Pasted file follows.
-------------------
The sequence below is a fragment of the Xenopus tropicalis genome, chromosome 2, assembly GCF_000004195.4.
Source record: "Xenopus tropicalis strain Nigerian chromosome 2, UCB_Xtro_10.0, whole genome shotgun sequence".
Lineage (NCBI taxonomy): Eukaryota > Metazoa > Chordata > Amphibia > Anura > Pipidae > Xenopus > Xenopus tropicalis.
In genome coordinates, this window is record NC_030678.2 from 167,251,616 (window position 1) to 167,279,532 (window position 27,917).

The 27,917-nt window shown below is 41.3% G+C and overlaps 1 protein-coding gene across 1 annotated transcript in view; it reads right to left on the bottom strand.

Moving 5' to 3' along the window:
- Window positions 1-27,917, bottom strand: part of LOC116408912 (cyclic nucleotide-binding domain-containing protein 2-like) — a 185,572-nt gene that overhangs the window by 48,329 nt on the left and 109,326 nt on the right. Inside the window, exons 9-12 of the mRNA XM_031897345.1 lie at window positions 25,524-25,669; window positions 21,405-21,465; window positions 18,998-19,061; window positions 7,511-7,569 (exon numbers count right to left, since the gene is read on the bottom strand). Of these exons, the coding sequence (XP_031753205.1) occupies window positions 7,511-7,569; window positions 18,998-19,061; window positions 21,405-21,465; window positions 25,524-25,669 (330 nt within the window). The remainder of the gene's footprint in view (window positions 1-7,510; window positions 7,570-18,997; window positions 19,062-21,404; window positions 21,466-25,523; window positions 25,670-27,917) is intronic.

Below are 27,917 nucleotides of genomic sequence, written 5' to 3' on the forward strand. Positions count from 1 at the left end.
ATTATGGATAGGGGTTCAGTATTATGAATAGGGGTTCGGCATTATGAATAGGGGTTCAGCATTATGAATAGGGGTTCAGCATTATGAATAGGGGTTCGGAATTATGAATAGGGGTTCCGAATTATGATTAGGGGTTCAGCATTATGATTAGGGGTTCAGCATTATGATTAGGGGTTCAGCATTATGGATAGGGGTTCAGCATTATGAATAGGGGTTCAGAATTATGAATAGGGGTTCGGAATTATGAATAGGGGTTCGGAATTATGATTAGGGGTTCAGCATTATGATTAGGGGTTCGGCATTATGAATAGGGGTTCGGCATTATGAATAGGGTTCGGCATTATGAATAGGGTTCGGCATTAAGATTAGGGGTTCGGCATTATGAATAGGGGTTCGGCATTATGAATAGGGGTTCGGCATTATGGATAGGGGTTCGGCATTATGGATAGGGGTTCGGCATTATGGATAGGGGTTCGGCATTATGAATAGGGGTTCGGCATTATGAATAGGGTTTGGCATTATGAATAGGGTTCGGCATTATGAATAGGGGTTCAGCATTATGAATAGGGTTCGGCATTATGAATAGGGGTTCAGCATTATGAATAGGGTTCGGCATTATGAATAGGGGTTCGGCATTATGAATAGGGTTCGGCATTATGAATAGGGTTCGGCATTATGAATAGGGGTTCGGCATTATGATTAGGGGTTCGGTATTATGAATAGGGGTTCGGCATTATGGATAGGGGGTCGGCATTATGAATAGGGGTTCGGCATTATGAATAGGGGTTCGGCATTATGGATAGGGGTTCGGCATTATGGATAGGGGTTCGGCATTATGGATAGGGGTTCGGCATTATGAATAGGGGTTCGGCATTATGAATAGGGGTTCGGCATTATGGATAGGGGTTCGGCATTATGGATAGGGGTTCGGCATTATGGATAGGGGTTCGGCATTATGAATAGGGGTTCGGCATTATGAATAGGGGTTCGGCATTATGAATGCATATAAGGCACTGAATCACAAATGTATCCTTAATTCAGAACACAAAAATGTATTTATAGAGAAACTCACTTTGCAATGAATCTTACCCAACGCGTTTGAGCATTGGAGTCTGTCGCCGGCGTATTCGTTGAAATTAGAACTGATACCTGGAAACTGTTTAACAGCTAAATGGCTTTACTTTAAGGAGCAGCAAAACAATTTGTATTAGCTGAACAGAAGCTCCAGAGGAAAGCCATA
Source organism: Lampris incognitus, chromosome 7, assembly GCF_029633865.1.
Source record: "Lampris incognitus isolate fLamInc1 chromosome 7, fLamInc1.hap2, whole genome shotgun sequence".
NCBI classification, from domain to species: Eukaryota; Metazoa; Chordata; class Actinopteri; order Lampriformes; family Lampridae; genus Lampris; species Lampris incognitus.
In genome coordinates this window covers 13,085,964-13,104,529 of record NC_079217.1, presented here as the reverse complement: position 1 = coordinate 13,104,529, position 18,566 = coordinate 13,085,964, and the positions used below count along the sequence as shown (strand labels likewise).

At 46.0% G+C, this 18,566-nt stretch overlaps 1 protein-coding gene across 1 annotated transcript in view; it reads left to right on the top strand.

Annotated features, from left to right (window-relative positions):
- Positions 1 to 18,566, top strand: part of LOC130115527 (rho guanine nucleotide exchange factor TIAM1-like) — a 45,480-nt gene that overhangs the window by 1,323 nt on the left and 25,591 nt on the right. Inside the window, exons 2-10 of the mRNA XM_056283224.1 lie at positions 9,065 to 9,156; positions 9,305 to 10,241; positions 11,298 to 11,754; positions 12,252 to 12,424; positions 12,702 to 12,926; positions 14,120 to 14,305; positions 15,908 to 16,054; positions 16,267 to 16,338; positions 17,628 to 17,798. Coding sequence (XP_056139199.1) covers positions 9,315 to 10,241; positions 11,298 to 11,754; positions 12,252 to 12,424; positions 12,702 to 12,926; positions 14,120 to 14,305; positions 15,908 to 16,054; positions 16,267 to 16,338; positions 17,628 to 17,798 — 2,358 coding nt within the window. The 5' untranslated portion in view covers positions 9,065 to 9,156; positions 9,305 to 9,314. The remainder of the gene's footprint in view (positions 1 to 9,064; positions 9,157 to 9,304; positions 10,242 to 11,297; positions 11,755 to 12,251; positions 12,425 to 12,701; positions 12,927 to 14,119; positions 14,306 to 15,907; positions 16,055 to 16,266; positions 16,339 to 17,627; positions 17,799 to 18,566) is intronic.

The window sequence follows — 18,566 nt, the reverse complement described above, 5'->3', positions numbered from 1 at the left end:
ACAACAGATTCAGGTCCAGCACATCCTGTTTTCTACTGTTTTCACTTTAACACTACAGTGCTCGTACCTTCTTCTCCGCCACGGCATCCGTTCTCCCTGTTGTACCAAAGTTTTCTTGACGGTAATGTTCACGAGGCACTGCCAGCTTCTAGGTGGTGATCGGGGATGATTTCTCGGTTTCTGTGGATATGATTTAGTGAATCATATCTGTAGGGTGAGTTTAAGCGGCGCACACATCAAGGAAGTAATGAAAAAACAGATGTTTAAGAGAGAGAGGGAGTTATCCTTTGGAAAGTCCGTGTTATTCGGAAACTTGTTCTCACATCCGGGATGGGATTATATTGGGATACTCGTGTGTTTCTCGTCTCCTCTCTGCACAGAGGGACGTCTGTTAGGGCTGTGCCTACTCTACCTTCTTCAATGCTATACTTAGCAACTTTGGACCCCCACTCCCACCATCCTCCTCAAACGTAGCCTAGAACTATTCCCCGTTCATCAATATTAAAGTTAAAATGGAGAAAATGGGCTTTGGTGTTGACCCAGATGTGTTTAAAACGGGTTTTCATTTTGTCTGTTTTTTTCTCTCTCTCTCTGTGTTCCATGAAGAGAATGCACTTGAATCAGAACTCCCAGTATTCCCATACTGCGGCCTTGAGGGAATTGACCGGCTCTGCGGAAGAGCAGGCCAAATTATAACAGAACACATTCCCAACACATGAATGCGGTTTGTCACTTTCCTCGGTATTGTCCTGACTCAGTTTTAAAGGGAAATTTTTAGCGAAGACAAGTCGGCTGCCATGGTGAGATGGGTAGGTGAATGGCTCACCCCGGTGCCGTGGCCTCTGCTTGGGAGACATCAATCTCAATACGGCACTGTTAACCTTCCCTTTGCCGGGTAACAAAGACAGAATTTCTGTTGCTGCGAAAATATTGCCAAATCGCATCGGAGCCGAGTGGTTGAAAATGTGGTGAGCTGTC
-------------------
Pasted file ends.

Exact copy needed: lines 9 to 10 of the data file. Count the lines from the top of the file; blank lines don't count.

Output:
ATTATGGATAGGGGTTCAGTATTATGAATAGGGGTTCGGCATTATGAATAGGGGTTCAGCATTATGAATAGGGGTTCAGCATTATGAATAGGGGTTCGGAATTATGAATAGGGGTTCCGAATTATGATTAGGGGTTCAGCATTATGATTAGGGGTTCAGCATTATGATTAGGGGTTCAGCATTATGGATAGGGGTTCAGCATTATGAATAGGGGTTCAGAATTATGAATAGGGGTTCGGAATTATGAATAGGGGTTCGGAATTATGATTAGGGGTTCAGCATTATGATTAGGGGTTCGGCATTATGAATAGGGGTTCGGCATTATGAATAGGGTTCGGCATTATGAATAGGGTTCGGCATTAAGATTAGGGGTTCGGCATTATGAATAGGGGTTCGGCATTATGAATAGGGGTTCGGCATTATGGATAGGGGTTCGGCATTATGGATAGGGGTTCGGCATTATGGATAGGGGTTCGGCATTATGAATAGGGGTTCGGCATTATGAATAGGGTTTGGCATTATGAATAGGGTTCGGCATTATGAATAGGGGTTCAGCATTATGAATAGGGTTCGGCATTATGAATAGGGGTTCAGCATTATGAATAGGGTTCGGCATTATGAATAGGGGTTCGGCATTATGAATAGGGTTCGGCATTATGAATAGGGTTCGGCATTATGAATAGGGGTTCGGCATTATGATTAGGGGTTCGGTATTATGAATAGGGGTTCGGCATTATGGATAGGGGGTCGGCATTATGAATAGGGGTTCGGCATTATGAATAGGGGTTCGGCATTATGGATAGGGGTTCGGCATTATGGATAGGGGTTCGGCATTATGGATAGGGGTTCGGCATTATGAATAGGGGTTCGGCATTATGAATAGGGGTTCGGCATTATGGATAGGGGTTCGGCATTATGGATAGGGGTTCGGCATTATGGATAGGGGTTCGGCATTATGAATAGGGGTTCGGCATTATGAATAGGGGTTCGGCATTATGAATGCATATAAGGCACTGAATCACAAATGTATCCTTAATTCAGAACACAAAAATGTATTTATAGAGAAACTCACTTTGCAATGAATCTTACCCAACGCGTTTGAGCATTGGAGTCTGTCGCCGGCGTATTCGTTGAAATTAGAACTGATACCTGGAAACTGTTTAACAGCTAAATGGCTTTACTTTAAGGAGCAGCAAAACAATTTGTATTAGCTGAACAGAAGCTCCAGAGGAAAGCCATA
Source organism: Lampris incognitus, chromosome 7, assembly GCF_029633865.1.